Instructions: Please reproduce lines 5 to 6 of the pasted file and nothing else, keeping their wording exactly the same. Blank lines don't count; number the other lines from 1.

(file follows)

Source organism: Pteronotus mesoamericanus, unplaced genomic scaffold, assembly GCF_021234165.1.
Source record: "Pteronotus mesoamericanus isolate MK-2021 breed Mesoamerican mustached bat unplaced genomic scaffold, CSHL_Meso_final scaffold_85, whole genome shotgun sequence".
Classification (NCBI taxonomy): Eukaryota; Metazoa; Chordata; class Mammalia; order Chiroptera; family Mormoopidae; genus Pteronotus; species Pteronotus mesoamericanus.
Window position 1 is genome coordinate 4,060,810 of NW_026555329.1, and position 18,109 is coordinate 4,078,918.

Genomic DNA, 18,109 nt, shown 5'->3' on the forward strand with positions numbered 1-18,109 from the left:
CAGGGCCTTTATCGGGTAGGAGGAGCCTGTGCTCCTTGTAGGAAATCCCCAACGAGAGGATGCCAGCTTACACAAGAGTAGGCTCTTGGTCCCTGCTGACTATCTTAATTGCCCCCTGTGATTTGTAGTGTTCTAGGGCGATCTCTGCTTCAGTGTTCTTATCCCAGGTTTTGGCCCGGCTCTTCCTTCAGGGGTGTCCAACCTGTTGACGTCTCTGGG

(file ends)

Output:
Genomic DNA, 18,109 nt, shown 5'->3' on the forward strand with positions numbered 1-18,109 from the left:
CAGGGCCTTTATCGGGTAGGAGGAGCCTGTGCTCCTTGTAGGAAATCCCCAACGAGAGGATGCCAGCTTACACAAGAGTAGGCTCTTGGTCCCTGCTGACTATCTTAATTGCCCCCTGTGATTTGTAGTGTTCTAGGGCGATCTCTGCTTCAGTGTTCTTATCCCAGGTTTTGGCCCGGCTCTTCCTTCAGGGGTGTCCAACCTGTTGACGTCTCTGGG